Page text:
For example, the CQA/CPP based ICH Q8 Design Space does not include sufficient emphasis on clearly defining process inputs and outputs, particularly related to describing the behavior of the process for developing CSs, especially Real-Time Release Testing (RTRT) functions for releasing all operating steps. While the CQA/CPP lexicon provides sufficient terms for regulatory purposes, the lack of clearly defined inputs and outputs has led to considerable confusion regarding the development of product and process control strategies.7

Another concern with ICH Q12 is the addition of new methods and terms. Classifying variables into Critical, Key, and Non-key has led to considerable confusion in the past. Each parameter, CQA, CPP, etc. should not be classified, but evaluated and described with respect to its impact. ECs are nothing more than relabeled CQAs and CPPs. Many parameters or attributes may be non-key in one context and critical in another. All changes should be evaluated in the setting of the original process’s DS based on risk assessments and clearly stated rationales. The DS should be supplemented and expanded as necessary to describe the new or modified process, including a comparison of the process’s performance and the product’s they produce.

Another significant industry challenge on the horizon reflecting a lack of good engineering practices is the early stages of ICH Q13 that addresses Continuous Manufacturing (CM).8 The Q13 Business Plan suggests that CM is somehow fundamentally different than batch processes and thus must be developed and regulated differently. While they use different process technologies, both CM and batch processes are developed and controlled using nearly identical lifecycle, DS QbD/CSs strategies to achieve the common goal of operating consistency and product quality. The petrochemical industry uses both and does not have different approaches. Developing and controlling all processes is based on good engineering using lifecycle approaches. The nearly over-whelming challenges of CM rests in the product development challenges of quickly and efficiently introducing new, potentially more efficient process technologies without delaying the delivery of the product to the patients and the associated impact on revenue.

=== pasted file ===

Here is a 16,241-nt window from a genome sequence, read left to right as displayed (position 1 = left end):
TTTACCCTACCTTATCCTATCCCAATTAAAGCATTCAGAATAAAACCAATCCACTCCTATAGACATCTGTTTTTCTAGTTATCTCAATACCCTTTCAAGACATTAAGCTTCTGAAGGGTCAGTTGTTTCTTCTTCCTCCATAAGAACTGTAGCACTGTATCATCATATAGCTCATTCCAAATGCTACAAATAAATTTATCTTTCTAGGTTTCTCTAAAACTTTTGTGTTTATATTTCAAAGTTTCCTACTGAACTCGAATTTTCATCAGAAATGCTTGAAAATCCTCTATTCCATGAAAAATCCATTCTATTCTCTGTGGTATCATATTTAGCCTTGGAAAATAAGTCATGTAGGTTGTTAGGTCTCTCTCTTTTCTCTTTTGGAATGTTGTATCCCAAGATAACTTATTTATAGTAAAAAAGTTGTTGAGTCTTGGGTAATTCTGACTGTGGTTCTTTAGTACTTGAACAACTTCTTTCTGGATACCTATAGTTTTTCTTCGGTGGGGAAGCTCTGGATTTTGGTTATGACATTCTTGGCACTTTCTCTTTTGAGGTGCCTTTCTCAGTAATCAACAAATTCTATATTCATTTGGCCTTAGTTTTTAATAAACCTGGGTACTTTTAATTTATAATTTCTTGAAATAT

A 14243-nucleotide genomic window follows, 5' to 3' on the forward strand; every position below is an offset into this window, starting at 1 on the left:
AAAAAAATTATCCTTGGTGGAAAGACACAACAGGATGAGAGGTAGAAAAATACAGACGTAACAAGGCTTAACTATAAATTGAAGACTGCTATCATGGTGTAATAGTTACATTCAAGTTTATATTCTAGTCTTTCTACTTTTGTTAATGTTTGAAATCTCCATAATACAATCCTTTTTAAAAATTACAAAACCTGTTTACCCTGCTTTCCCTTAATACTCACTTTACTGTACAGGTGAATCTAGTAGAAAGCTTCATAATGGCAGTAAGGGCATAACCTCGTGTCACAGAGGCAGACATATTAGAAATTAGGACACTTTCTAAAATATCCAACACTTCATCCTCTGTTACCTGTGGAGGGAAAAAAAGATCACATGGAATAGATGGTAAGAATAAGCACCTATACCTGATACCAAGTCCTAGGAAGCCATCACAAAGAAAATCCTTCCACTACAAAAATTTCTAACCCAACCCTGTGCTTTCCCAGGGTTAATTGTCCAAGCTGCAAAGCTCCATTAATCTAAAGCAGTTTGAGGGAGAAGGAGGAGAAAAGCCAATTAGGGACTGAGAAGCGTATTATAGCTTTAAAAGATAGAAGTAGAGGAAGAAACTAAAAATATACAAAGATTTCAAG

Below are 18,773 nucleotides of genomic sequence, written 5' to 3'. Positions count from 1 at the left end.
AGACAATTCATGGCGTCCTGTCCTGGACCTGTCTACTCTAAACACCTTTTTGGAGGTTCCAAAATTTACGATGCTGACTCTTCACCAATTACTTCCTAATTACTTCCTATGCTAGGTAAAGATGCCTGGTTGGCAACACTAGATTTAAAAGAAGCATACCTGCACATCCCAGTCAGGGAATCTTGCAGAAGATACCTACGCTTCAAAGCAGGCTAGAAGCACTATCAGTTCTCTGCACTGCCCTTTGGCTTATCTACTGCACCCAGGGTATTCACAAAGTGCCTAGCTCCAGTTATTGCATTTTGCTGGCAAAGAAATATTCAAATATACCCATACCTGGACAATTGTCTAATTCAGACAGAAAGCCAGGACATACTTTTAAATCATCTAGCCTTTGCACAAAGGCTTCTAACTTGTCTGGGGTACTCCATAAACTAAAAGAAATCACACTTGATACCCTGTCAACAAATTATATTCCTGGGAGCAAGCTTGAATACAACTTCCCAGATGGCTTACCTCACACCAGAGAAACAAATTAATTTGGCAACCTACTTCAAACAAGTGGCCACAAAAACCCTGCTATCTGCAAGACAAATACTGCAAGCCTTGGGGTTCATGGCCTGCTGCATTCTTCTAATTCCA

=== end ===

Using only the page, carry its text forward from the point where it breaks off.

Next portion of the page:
• 1. ICH Q12 – Technical and Regulatory Considerations for Pharmaceutical Product Lifecycle Management Core Guideline; Draft version Endorsed on 16 November 2017
  • 2. a. b. Yu LX, Kopcha M. The future of pharmaceutical quality and the path to get there. Int J Pharm, 2017; 528(1–2): 354–9. https://doi.org/10.1016/j.ijpharm.2017.06.039 PMid: 28619448
  • 3. Peters, R. “Bio/Pharma Needs Ideas and Incentives to Advance Manufacturing, "Pharmaceutical Technology 43 (12) 2019.
  • 4. Wechsler, J. “Quality Manufacturing Key to Reducing Drug Shortages,” PharmTech.com, Nov. 29, 2018. http://www.pharmtech.com/print/368114?page=full
  • 6. a. b. c. FDA (CDER/CBER/CVM) – Guidance for industry: Process validation: general principles and practices., Rev 1, (Jan. 2011)
  • 5. a. b. FDA (CDER/CBER) – Guidance for industry: Q8(R2) pharmaceutical development. Rev 2. (Nov. 2009).
  • 7. a. b. c. Witcher M. F. Integrating development tools into the process validation lifecycle to achieve six sigma pharmaceutical quality. BioProcess J, 2018; 17. href="https://doi.org/10.12665/J17OA.Witcher.0416
  • 8. ICH Q13: Continuous Manufacturing for Drug Substances and Drug Products” dated 14 November 2018